LePage was never afraid to bulldoze his way over opponents to achieve his objectives. That came to a head in 2015 when Mark Eves sued LePage over getting Good Will-Hinckley to rescind a job offer to the Democratic House speaker.
Good Will-Hinckley operated a charter school, and Eves was an opponent of charter schools while in the Legislature. LePage succeeded in getting Eves’ job offer withdrawn by threatening to withhold some state funds from the organization. Eves then sued the governor.
A federal judge ruled that LePage is legally immune as long as he operates within the scope of legislative business, and that threatening to withhold discretionary funding from Good Will-Hinckley unless it fired Eves is within those bounds.
His legal victory over Eves showcased just how powerful a governor who pushes the limits of authority can be.
When he first ran for governor, LePage pledged to make Maine a competitive and cost-effective place in which to do business.
The governor has focused his energy on eliminating the state income tax, reducing energy costs and lightening regulations in hopes of reviving the state’s flagging manufacturing and natural resource industries and attracting businesses from out of state. But economists have said the results of these efforts have been mixed. That’s in part because the state’s economy already has transitioned from one largely based on extracting natural resources to an urban service economy.
It fits within the governor’s overall focus — be it economic development or conservation — on rural areas, where he has been most popular.
LePage’s antipathy for the media is well known, from calling reporters “ pencil terrorists” to famously saying — while in a fighter jet simulator — that he wanted to find the Portland Press Herald building and “ blow it up.”
So when it came to interacting with the public, LePage often preferred small groups or friendly radio shows.
That form of retail politics became LePage’s main method of communication with voters. Those appearances allowed him to deliver the message he wanted — factual or not — and avoid tough questions. On welfare reform, for example, LePage repeated blatant falsehoods, such as that half of all food stamps are redeemed between midnight and 3 a.m. on the day they are issued, while the correct figure is about 0.65 percent.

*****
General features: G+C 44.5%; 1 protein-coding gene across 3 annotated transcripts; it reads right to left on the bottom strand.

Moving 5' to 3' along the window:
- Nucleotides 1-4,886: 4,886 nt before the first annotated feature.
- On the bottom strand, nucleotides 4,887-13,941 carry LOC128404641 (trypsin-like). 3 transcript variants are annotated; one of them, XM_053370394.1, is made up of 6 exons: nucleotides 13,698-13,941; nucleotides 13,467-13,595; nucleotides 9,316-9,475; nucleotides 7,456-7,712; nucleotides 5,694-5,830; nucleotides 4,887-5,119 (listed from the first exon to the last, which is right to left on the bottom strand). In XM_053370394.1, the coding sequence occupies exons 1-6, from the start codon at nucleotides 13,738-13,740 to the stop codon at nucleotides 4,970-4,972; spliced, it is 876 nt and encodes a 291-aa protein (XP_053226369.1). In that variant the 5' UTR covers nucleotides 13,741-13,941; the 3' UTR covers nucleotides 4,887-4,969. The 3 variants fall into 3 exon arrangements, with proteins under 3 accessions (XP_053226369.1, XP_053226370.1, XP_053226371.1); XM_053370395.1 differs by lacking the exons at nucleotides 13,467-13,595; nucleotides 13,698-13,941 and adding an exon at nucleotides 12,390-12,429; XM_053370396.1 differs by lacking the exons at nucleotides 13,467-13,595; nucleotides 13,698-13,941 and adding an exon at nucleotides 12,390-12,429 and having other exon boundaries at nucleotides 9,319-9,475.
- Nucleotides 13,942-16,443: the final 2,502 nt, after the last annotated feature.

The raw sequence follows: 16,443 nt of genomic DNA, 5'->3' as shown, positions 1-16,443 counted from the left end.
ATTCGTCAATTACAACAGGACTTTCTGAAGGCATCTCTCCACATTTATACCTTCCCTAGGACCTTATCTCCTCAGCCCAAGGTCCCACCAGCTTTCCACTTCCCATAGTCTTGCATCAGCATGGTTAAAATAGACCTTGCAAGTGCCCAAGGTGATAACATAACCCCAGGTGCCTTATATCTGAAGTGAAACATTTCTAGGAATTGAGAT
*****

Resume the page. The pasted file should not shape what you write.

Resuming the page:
But as when he first ran for office, his audiences, whether in town halls or on radio calls, reacted favorably to his rough-around-the-edges style that often came out.
During his tenure, LePage has often sparred with environmentalists. He has demonstrated opposition to certain conservation projects, famously withholding voter-approved bonds for the Land for Maine’s Future program before eventually releasing them.
But LePage on occasion found conservation projects he can support, and it says something about his priorities when it comes to conservation.
The proposal in question was to protect the Big Six Forest, a 23,600-acre property that contains the head of the St. John River along the Quebec border and may have America’s biggest sugarbush with 340,000 taps that in 2013 yielded 24 percent of Maine’s maple sugar production and 3.4 percent of the national output. Its owner, Paul Fortin, was also a LePage donor.
While LePage’s office couched support for the project as consistent with his jobs-minded approach, a land trust official said it shows how the governor has favored rural conservation over more accessible projects near population centers.
LePage found a new way to test executive power in March 2017 when he issued a pardon for a husky named Dakota destined to be euthanized after killing one dog and attacking another.
Gubernatorial pardons normally come after hearings on petitions submitted to a clemency board by people whose livelihoods are affected by old convictions. The Maine Constitution gives the governor wide authority to remit “all forfeitures and penalties” after convictions and to “grant reprieves, commutations and pardons.”
But LePage didn’t go through his board in this case. Instead, he intervened by attaching an official-looking pardon document to a news release on the dog’s case after it was brought to his attention.
The Kennebec County district attorney’s office argued in court documents that LePage had no authority to pardon Dakota because there has been no conviction, and that he didn’t follow proper procedure in issuing it because Maine law requires public notice and a pardon requires a hearing.
It was not the first time LePage tested the authority of his office, but it was certainly a novel approach to wielding executive power. But after a state judge agreed to a deal to let Dakota live, the question of whether the governor has the authority to pardon a dog remains unanswered.